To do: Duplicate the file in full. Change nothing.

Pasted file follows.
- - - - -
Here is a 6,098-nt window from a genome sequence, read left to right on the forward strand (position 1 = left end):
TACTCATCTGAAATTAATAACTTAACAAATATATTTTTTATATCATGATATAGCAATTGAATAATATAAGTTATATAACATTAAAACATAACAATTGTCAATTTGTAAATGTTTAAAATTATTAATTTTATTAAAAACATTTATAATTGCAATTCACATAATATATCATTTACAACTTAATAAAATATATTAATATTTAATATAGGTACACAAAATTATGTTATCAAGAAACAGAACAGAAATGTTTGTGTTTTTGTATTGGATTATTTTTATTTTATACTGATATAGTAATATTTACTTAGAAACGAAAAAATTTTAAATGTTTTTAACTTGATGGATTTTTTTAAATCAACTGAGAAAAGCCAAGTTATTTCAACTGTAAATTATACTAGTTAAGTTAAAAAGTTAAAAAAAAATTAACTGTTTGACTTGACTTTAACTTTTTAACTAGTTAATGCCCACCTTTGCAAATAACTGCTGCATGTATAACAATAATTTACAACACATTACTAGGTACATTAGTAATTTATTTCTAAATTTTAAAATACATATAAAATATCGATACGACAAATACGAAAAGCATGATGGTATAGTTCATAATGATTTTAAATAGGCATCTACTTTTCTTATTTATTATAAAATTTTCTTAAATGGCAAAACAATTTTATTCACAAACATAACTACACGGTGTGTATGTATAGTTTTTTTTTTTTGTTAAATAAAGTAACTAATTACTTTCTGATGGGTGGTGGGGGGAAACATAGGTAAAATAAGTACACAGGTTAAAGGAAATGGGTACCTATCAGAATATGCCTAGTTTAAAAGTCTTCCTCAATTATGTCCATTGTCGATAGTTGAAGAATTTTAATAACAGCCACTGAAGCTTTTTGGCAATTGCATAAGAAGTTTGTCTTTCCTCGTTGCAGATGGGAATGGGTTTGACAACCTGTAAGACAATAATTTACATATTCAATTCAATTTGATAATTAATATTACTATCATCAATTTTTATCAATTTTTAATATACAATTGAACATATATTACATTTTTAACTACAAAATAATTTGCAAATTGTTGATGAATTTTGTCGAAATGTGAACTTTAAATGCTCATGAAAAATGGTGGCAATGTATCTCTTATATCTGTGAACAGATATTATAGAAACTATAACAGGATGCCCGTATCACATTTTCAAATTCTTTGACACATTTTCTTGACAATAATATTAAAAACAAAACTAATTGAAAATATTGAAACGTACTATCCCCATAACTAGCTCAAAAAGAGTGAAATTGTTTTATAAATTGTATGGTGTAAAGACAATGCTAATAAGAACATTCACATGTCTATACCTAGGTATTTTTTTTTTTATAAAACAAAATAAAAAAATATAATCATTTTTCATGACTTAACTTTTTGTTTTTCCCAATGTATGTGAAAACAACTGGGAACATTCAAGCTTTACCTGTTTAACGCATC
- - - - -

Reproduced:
Here is a 6,098-nt window from a genome sequence, read left to right on the forward strand (position 1 = left end):
TACTCATCTGAAATTAATAACTTAACAAATATATTTTTTATATCATGATATAGCAATTGAATAATATAAGTTATATAACATTAAAACATAACAATTGTCAATTTGTAAATGTTTAAAATTATTAATTTTATTAAAAACATTTATAATTGCAATTCACATAATATATCATTTACAACTTAATAAAATATATTAATATTTAATATAGGTACACAAAATTATGTTATCAAGAAACAGAACAGAAATGTTTGTGTTTTTGTATTGGATTATTTTTATTTTATACTGATATAGTAATATTTACTTAGAAACGAAAAAATTTTAAATGTTTTTAACTTGATGGATTTTTTTAAATCAACTGAGAAAAGCCAAGTTATTTCAACTGTAAATTATACTAGTTAAGTTAAAAAGTTAAAAAAAAATTAACTGTTTGACTTGACTTTAACTTTTTAACTAGTTAATGCCCACCTTTGCAAATAACTGCTGCATGTATAACAATAATTTACAACACATTACTAGGTACATTAGTAATTTATTTCTAAATTTTAAAATACATATAAAATATCGATACGACAAATACGAAAAGCATGATGGTATAGTTCATAATGATTTTAAATAGGCATCTACTTTTCTTATTTATTATAAAATTTTCTTAAATGGCAAAACAATTTTATTCACAAACATAACTACACGGTGTGTATGTATAGTTTTTTTTTTTTGTTAAATAAAGTAACTAATTACTTTCTGATGGGTGGTGGGGGGAAACATAGGTAAAATAAGTACACAGGTTAAAGGAAATGGGTACCTATCAGAATATGCCTAGTTTAAAAGTCTTCCTCAATTATGTCCATTGTCGATAGTTGAAGAATTTTAATAACAGCCACTGAAGCTTTTTGGCAATTGCATAAGAAGTTTGTCTTTCCTCGTTGCAGATGGGAATGGGTTTGACAACCTGTAAGACAATAATTTACATATTCAATTCAATTTGATAATTAATATTACTATCATCAATTTTTATCAATTTTTAATATACAATTGAACATATATTACATTTTTAACTACAAAATAATTTGCAAATTGTTGATGAATTTTGTCGAAATGTGAACTTTAAATGCTCATGAAAAATGGTGGCAATGTATCTCTTATATCTGTGAACAGATATTATAGAAACTATAACAGGATGCCCGTATCACATTTTCAAATTCTTTGACACATTTTCTTGACAATAATATTAAAAACAAAACTAATTGAAAATATTGAAACGTACTATCCCCATAACTAGCTCAAAAAGAGTGAAATTGTTTTATAAATTGTATGGTGTAAAGACAATGCTAATAAGAACATTCACATGTCTATACCTAGGTATTTTTTTTTTTATAAAACAAAATAAAAAAATATAATCATTTTTCATGACTTAACTTTTTGTTTTTCCCAATGTATGTGAAAACAACTGGGAACATTCAAGCTTTACCTGTTTAACGCATC